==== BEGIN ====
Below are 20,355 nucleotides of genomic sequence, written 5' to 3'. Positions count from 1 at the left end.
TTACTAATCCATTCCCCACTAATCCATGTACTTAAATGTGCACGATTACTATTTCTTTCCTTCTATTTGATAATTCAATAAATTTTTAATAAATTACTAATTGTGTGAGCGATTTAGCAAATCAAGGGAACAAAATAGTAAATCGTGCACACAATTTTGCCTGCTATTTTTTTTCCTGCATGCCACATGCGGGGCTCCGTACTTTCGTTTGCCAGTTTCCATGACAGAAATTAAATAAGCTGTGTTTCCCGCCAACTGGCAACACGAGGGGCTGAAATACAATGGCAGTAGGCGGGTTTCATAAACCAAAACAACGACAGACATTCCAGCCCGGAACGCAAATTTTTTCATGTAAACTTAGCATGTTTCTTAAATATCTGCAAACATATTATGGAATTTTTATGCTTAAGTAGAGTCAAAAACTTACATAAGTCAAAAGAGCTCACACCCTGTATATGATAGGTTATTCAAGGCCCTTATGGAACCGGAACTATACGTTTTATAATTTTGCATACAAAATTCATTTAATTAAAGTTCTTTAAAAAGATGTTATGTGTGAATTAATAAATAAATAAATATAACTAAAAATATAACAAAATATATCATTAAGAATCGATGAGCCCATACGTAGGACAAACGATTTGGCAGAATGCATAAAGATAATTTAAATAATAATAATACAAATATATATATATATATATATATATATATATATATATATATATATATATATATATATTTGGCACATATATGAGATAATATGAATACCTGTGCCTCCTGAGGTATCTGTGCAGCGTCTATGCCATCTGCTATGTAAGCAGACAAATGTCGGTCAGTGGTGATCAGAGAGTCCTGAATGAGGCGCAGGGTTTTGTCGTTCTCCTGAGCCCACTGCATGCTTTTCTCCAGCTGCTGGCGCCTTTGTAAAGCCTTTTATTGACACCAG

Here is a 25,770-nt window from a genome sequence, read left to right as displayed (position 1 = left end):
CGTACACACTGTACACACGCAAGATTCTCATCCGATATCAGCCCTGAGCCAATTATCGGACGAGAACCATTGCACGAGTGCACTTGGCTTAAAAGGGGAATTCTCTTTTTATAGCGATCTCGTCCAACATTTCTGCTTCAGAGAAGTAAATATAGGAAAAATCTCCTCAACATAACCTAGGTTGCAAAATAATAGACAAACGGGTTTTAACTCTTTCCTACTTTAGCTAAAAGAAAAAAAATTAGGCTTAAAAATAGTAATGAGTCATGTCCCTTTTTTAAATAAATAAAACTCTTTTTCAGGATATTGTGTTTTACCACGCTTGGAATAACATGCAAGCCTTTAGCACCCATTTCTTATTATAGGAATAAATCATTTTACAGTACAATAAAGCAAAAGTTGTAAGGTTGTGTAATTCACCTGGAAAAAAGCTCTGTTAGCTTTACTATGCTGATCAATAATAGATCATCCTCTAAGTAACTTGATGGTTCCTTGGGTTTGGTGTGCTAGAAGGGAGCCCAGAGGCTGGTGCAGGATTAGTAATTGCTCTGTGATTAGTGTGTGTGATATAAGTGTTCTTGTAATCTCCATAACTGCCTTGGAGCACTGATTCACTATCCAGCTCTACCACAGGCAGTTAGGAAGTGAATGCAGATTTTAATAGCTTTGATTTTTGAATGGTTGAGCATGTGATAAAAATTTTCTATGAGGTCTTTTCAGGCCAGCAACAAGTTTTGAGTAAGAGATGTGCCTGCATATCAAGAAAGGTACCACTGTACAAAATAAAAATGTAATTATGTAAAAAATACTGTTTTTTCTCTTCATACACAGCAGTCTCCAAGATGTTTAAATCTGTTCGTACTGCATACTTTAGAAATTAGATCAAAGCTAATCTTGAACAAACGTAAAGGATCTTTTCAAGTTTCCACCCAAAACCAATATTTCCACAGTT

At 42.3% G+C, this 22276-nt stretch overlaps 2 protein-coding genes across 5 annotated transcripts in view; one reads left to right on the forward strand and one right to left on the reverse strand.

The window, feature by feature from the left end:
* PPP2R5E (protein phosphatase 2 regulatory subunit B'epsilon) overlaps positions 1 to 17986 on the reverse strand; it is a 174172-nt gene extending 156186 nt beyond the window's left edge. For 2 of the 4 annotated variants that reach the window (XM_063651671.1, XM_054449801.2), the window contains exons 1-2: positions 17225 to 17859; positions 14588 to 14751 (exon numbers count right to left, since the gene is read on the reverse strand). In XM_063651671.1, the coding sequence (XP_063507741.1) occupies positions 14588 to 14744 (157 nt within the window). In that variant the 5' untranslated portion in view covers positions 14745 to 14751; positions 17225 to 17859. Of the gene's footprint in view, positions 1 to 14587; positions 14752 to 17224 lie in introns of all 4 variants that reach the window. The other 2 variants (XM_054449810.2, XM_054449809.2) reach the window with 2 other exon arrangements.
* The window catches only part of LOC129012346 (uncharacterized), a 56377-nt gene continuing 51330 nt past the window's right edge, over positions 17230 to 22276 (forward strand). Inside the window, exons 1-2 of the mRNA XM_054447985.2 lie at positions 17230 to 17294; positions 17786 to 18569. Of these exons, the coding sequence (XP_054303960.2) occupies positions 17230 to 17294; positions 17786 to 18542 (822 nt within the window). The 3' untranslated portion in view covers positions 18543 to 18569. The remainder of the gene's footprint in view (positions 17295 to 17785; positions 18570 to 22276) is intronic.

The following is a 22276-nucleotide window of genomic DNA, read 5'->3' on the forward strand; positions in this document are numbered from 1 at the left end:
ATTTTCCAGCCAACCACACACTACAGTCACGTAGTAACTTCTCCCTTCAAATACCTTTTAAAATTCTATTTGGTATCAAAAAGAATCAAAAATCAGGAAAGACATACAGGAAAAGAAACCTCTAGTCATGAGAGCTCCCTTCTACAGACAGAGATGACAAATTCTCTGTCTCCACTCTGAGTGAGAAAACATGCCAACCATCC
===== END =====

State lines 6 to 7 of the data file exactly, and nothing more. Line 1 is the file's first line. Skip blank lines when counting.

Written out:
The window, feature by feature from the left end:
* PPP2R5E (protein phosphatase 2 regulatory subunit B'epsilon) overlaps positions 1 to 17986 on the reverse strand; it is a 174172-nt gene extending 156186 nt beyond the window's left edge. For 2 of the 4 annotated variants that reach the window (XM_063651671.1, XM_054449801.2), the window contains exons 1-2: positions 17225 to 17859; positions 14588 to 14751 (exon numbers count right to left, since the gene is read on the reverse strand). In XM_063651671.1, the coding sequence (XP_063507741.1) occupies positions 14588 to 14744 (157 nt within the window). In that variant the 5' untranslated portion in view covers positions 14745 to 14751; positions 17225 to 17859. Of the gene's footprint in view, positions 1 to 14587; positions 14752 to 17224 lie in introns of all 4 variants that reach the window. The other 2 variants (XM_054449810.2, XM_054449809.2) reach the window with 2 other exon arrangements.